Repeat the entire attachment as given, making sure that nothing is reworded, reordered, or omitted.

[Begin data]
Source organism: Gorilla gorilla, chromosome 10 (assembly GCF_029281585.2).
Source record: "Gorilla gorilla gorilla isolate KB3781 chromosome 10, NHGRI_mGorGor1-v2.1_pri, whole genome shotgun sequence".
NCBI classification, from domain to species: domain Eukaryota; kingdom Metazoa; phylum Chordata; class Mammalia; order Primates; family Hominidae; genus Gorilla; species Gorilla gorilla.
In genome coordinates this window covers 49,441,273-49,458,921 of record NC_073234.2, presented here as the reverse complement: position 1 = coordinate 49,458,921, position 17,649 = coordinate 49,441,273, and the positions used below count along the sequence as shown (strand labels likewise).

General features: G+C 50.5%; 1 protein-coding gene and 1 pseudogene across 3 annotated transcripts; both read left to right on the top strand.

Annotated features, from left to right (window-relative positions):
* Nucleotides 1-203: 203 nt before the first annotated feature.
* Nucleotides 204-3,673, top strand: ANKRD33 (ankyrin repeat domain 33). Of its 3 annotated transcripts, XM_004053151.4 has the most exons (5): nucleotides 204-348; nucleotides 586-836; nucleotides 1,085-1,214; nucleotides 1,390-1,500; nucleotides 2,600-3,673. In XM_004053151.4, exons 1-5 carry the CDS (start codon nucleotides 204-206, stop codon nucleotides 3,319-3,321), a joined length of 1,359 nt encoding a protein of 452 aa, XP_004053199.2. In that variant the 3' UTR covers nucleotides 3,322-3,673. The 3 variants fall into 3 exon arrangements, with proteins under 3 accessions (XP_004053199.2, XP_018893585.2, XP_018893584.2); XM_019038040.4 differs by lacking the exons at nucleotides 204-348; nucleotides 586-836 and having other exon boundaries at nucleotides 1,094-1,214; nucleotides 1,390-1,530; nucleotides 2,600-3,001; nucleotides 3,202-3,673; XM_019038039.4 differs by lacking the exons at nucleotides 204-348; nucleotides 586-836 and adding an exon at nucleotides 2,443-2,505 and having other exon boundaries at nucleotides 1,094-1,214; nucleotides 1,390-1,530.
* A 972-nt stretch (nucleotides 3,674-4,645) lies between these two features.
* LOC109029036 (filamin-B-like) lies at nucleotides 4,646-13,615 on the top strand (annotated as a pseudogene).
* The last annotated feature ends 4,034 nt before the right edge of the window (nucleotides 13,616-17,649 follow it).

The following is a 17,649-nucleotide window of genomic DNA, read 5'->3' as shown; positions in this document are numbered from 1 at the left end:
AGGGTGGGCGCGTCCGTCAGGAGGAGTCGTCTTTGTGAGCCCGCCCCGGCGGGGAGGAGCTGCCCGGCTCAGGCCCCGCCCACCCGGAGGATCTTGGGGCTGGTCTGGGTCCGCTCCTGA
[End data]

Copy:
Source organism: Gorilla gorilla, chromosome 10 (assembly GCF_029281585.2).
Source record: "Gorilla gorilla gorilla isolate KB3781 chromosome 10, NHGRI_mGorGor1-v2.1_pri, whole genome shotgun sequence".
NCBI classification, from domain to species: domain Eukaryota; kingdom Metazoa; phylum Chordata; class Mammalia; order Primates; family Hominidae; genus Gorilla; species Gorilla gorilla.
In genome coordinates this window covers 49,441,273-49,458,921 of record NC_073234.2, presented here as the reverse complement: position 1 = coordinate 49,458,921, position 17,649 = coordinate 49,441,273, and the positions used below count along the sequence as shown (strand labels likewise).

General features: G+C 50.5%; 1 protein-coding gene and 1 pseudogene across 3 annotated transcripts; both read left to right on the top strand.

Annotated features, from left to right (window-relative positions):
* Nucleotides 1-203: 203 nt before the first annotated feature.
* Nucleotides 204-3,673, top strand: ANKRD33 (ankyrin repeat domain 33). Of its 3 annotated transcripts, XM_004053151.4 has the most exons (5): nucleotides 204-348; nucleotides 586-836; nucleotides 1,085-1,214; nucleotides 1,390-1,500; nucleotides 2,600-3,673. In XM_004053151.4, exons 1-5 carry the CDS (start codon nucleotides 204-206, stop codon nucleotides 3,319-3,321), a joined length of 1,359 nt encoding a protein of 452 aa, XP_004053199.2. In that variant the 3' UTR covers nucleotides 3,322-3,673. The 3 variants fall into 3 exon arrangements, with proteins under 3 accessions (XP_004053199.2, XP_018893585.2, XP_018893584.2); XM_019038040.4 differs by lacking the exons at nucleotides 204-348; nucleotides 586-836 and having other exon boundaries at nucleotides 1,094-1,214; nucleotides 1,390-1,530; nucleotides 2,600-3,001; nucleotides 3,202-3,673; XM_019038039.4 differs by lacking the exons at nucleotides 204-348; nucleotides 586-836 and adding an exon at nucleotides 2,443-2,505 and having other exon boundaries at nucleotides 1,094-1,214; nucleotides 1,390-1,530.
* A 972-nt stretch (nucleotides 3,674-4,645) lies between these two features.
* LOC109029036 (filamin-B-like) lies at nucleotides 4,646-13,615 on the top strand (annotated as a pseudogene).
* The last annotated feature ends 4,034 nt before the right edge of the window (nucleotides 13,616-17,649 follow it).

The following is a 17,649-nucleotide window of genomic DNA, read 5'->3' as shown; positions in this document are numbered from 1 at the left end:
AGGGTGGGCGCGTCCGTCAGGAGGAGTCGTCTTTGTGAGCCCGCCCCGGCGGGGAGGAGCTGCCCGGCTCAGGCCCCGCCCACCCGGAGGATCTTGGGGCTGGTCTGGGTCCGCTCCTGA